These four games all start with trick-taking, but they use customized decks built from the 160 cards in the box (no game uses all the cards), and then they get crazy. Like in Njet, where you get your hand, and then you take turns blocking out spots to decide what will be trump, and supertrump, and how many points each trick is worth, and other stuff. This lets you turn a horrible hand into a brilliant hand, or if you're me, it lets you turn a great hand into a stinking umlaut of a hand.

The other games are just as wacky. Was Sticht (yeah, all the games are hard to pronounce) doesn't even bother keeping score - you just have particular tasks, like picking up the last trick or taking no tricks or whatever, and you have to complete yours before your opponents complete theirs. In case you're curious, my wife beats the umlaut out of me at this game, too.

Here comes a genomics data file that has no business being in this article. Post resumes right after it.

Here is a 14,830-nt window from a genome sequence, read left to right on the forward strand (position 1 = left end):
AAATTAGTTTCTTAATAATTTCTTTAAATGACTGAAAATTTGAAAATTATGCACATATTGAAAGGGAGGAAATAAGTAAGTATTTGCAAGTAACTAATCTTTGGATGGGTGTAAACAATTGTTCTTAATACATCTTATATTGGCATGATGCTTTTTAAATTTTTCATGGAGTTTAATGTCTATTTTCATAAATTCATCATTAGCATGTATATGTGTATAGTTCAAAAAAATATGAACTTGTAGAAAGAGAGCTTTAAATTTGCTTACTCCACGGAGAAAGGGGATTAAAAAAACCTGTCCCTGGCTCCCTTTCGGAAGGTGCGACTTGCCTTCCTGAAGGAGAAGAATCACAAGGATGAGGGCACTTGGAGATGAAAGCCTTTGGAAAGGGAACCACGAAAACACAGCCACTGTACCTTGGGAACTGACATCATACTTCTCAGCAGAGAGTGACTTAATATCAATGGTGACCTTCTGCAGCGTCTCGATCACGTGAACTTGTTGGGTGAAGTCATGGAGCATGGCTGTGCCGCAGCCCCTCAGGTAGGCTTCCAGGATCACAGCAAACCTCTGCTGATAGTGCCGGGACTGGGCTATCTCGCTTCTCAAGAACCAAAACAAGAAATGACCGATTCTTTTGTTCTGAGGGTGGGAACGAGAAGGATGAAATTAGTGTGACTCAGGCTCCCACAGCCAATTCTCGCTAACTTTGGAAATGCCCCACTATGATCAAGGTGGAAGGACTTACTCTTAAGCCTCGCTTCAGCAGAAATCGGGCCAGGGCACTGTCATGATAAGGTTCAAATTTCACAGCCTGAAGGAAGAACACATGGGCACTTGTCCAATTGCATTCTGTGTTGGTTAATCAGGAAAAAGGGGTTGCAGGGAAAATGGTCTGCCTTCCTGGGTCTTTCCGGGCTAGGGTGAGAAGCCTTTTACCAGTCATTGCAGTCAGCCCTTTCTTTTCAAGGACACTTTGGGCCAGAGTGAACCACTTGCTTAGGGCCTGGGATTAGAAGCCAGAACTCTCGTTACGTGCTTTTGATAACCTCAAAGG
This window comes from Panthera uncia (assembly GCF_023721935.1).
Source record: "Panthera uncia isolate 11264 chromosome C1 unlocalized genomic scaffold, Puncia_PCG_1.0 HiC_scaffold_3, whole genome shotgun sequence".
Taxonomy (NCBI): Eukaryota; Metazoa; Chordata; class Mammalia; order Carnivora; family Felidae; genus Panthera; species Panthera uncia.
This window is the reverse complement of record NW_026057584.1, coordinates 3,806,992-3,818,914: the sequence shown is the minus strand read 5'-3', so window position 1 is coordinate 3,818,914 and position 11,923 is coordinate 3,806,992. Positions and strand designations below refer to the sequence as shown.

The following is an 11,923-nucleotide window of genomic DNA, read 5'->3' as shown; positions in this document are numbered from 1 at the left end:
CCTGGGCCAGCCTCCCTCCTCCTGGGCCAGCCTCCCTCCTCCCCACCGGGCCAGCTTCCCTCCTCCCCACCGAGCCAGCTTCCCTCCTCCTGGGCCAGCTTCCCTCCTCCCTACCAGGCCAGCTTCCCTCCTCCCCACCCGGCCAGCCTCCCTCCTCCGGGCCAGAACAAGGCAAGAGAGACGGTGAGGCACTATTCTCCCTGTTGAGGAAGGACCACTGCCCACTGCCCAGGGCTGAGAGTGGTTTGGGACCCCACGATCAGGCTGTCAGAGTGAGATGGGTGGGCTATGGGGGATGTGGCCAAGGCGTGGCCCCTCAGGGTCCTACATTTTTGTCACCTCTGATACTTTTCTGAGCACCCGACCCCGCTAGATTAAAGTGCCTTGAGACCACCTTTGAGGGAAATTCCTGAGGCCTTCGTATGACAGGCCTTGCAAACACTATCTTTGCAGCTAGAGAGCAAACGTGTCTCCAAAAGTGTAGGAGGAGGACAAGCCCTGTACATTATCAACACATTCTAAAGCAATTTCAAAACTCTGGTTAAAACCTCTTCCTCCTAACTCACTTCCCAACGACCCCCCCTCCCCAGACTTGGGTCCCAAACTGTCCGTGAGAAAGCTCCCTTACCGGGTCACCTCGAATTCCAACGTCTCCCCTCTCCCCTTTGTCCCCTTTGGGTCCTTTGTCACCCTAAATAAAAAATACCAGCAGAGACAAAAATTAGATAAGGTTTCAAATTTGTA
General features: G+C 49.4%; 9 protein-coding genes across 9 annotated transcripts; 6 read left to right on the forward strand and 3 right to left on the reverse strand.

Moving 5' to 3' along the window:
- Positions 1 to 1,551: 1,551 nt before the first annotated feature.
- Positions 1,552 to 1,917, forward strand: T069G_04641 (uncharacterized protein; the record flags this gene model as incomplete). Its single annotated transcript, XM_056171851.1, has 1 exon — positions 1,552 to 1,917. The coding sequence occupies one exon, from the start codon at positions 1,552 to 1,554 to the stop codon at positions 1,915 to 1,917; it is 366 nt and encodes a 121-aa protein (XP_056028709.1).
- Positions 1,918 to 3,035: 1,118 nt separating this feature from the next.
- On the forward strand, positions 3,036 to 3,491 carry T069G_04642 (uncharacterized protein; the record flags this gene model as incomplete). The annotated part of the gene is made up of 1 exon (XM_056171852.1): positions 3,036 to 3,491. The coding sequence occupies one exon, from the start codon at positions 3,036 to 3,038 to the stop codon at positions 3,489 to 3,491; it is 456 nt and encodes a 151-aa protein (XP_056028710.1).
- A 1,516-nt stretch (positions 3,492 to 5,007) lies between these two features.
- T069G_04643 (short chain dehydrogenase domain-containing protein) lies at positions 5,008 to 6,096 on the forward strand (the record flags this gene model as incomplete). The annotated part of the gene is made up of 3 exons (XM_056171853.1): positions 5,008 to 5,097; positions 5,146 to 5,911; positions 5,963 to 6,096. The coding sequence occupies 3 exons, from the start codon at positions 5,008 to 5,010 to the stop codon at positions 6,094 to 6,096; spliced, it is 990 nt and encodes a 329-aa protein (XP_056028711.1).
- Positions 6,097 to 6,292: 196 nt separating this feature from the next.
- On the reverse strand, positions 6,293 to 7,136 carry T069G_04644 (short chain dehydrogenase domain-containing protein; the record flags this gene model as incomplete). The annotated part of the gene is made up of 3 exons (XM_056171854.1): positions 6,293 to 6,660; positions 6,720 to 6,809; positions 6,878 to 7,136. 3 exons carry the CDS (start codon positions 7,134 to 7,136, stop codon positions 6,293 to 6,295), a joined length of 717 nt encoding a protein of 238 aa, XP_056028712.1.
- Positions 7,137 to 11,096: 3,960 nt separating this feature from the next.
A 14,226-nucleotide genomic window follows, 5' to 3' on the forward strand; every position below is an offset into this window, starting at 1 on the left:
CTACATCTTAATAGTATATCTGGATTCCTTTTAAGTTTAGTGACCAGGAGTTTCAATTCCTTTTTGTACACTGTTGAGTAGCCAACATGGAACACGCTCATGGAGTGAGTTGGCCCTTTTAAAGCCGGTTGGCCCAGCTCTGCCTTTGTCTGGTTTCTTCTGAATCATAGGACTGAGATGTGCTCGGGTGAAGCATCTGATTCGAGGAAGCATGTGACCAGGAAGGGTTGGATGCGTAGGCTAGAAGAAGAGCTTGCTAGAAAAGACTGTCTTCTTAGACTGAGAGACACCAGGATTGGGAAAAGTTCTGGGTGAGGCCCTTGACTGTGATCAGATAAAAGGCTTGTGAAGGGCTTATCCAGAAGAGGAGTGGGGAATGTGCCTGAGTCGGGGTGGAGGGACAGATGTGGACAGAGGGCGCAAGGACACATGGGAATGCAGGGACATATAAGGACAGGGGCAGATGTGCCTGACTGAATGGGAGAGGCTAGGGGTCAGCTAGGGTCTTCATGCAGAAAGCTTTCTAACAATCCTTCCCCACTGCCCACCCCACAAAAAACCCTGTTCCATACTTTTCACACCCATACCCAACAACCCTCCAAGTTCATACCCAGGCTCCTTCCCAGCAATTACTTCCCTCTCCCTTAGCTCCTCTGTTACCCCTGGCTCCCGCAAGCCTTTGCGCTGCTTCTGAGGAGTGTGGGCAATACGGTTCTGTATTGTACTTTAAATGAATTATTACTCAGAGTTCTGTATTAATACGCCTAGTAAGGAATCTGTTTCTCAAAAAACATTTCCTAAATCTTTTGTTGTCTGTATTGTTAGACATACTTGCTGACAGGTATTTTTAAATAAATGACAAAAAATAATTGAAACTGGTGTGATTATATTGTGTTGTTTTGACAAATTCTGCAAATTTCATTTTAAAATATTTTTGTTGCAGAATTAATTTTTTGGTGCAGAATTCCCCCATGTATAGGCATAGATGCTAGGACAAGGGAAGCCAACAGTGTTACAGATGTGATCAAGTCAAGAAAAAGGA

In Meinz, you're limited to taking only two tricks per hand, so you have to time your play to take the best tricks at the best time. And it's called Meinz because if you really want a trick, you can just holler, 'Meinz!' and then it's yours. Also, when you holler 'Meinz!', French resistance fighters will come and punch you in the umlaut.

The title game, Mu (insert your own umlaut, should you so desire) is the most complex. In this one, you bid your cards to decide who is the chief and who is the vice, then you can play some of those cards that you bid, or not, and there might be two kinds of trump, and there are other rules complicated enough that they are confusing as umlaut.

Now, I may not be a fan of the umlaut, but I really like three of the four games in this box. They remove a lot of the luck from cards - you can't complain as much about having a bad hand, because more than any other card game I've played, what you have matters less than how you play it. I don't like Mu because, on top of having an umlaut in the name, I can't figure out how to play it. I know that's pathetic, but we tried and failed to play Mu, and so I'm out.